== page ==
From Common Dreams
This is the same trillion dollar corporation that just extracted billions of taxpayer dollars in what amount to bribes from two cash-strapped states: Virginia and New York
They call it Giving Tuesday, and we've just marked the seventh annual this week. It's supposed to kick off a season of charitable giving, but the way some corporate robber barons use it for public relations is enough to turn your stomach.
So let's rename it Stomach-Turning Tuesday. This year's prime stomach-turner was Amazon, of course. The corporate megastore that would sell everything to everybody and put all competition out of business publicizes its December-long #DeliveringSmiles program that supposedly gives away toys to kids. This year, they announced they'll give half a million dollars away in toys and throw in an additional $1 for every mile their #DeliveringSmiles trucks drive during their holiday giving tour.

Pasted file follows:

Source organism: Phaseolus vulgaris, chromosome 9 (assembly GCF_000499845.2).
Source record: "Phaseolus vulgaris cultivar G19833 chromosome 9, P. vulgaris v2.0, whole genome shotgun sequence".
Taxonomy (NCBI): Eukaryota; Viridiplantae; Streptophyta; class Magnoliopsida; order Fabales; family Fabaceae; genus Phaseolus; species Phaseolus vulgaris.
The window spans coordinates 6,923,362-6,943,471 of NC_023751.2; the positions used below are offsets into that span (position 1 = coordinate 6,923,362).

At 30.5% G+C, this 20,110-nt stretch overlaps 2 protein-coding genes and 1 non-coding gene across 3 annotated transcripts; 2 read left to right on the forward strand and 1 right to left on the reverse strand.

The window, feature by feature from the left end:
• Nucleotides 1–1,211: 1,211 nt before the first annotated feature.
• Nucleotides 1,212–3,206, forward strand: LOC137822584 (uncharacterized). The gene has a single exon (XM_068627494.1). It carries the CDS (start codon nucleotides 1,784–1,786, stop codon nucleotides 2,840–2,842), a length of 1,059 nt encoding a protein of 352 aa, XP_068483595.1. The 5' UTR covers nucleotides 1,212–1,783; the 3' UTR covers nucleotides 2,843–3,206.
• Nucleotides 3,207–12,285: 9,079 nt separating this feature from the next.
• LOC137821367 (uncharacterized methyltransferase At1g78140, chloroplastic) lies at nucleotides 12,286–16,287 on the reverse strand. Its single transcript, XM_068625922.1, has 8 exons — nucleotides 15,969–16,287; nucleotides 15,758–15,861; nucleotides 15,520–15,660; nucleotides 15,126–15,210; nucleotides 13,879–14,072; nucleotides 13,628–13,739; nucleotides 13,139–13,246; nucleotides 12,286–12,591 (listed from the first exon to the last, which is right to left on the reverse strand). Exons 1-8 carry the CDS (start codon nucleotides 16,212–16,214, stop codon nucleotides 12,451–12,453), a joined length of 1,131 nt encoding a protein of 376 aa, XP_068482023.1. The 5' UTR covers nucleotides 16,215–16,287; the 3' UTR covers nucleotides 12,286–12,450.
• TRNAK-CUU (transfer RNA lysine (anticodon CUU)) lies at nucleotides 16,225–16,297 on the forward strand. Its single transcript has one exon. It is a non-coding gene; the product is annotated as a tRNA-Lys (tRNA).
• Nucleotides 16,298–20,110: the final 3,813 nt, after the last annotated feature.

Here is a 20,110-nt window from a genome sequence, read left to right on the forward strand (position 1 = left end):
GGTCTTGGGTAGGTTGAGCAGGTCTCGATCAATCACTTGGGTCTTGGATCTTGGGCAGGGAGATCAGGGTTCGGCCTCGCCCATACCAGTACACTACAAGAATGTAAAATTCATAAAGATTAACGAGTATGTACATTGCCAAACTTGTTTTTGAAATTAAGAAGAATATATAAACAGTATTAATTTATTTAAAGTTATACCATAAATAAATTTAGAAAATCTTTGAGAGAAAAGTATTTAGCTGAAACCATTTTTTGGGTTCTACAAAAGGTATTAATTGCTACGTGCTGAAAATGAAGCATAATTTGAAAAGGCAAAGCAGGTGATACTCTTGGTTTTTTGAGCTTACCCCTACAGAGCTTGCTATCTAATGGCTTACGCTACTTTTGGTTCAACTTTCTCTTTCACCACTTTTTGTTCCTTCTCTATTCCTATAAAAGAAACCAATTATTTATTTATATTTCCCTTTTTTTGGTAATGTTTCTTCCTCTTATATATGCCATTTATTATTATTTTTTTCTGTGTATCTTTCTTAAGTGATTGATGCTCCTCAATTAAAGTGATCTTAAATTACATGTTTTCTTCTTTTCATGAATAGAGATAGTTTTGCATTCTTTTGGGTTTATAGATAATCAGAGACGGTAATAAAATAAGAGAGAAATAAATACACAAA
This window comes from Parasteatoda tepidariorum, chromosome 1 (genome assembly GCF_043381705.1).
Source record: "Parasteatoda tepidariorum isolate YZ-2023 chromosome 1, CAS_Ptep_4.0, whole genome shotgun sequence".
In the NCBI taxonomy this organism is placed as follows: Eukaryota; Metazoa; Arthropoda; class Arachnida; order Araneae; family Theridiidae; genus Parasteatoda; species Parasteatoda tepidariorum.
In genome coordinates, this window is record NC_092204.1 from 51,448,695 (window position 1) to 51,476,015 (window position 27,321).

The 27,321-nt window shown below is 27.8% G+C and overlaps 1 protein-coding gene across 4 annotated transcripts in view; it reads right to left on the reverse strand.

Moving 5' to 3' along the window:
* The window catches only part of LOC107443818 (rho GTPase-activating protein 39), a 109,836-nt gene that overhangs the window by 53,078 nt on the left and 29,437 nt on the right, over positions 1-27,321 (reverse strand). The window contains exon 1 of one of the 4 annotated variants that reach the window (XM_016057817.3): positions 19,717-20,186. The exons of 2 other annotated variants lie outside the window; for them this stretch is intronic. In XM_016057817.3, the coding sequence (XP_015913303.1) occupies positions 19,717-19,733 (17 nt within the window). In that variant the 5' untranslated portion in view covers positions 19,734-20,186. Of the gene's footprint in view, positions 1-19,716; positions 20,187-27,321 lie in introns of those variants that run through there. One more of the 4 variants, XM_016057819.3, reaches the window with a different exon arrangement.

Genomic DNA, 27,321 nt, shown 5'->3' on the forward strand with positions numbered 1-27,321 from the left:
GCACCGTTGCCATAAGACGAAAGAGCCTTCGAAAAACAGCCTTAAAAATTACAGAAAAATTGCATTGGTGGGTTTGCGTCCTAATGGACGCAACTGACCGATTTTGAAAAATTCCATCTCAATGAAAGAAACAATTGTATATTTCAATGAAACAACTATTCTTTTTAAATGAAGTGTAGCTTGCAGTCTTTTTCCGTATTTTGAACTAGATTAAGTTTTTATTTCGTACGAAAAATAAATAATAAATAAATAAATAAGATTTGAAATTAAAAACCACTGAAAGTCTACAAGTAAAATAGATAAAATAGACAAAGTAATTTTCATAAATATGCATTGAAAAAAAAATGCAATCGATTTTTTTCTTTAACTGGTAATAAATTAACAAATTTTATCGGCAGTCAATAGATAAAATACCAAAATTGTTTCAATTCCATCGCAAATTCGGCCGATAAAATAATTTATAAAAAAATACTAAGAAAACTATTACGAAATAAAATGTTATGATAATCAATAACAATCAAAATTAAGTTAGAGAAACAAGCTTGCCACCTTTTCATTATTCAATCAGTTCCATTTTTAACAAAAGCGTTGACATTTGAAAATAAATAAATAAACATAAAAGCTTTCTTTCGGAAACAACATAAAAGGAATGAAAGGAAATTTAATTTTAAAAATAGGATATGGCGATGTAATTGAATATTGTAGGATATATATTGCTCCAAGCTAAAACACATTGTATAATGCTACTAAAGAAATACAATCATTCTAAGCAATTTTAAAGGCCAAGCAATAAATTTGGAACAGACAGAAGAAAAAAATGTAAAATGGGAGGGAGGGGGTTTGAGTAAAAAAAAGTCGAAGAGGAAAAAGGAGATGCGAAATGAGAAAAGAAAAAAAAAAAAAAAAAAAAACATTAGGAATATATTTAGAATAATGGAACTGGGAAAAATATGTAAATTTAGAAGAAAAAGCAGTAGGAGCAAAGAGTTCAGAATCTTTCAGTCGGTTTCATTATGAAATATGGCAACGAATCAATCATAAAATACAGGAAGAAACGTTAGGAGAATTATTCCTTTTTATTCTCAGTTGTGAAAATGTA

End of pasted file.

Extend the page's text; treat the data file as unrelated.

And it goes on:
Whom will Amazon give those extra dollars-on-the-mile to? The National Alliance to End Homelessness. That's rich.
This is the same trillion dollar corporation that just extracted billions of taxpayer dollars in what amount to bribes from two cash-strapped states: Virginia and New York. Those public billions could have gone to public housing or transit or other public services. Instead, they'll go to Amazon -- one of the world's richest companies -- to defray their costs for doing business.
What's in store for local residents? Well, Amazon's first home, the city of Seattle, is now the third most expensive housing market in the country. When Amazon arrived, it wasn't even close. According to the real estate site Zillow, home prices in Seattle rose 73% in the last five years and rents another 31%.
Call me cynical, but I'd bet those Giving Tuesday dollars that Amazon's giving to fight homelessness will come as cold comfort to those in Long Island City and Crystal City who are about to be made homeless.
Don't get me wrong, I'm all for giving. But this isn't charity, it's feudalism. Aristocratic Amazon is tossing crumbs to peasants. And don't forget -- for all those so-called charitable gifts, the company gets to claim a tax break. That picks yet more money out of public pockets and puts it back in the corporation's. If only it happened just one day a year instead of every Robber Baron week.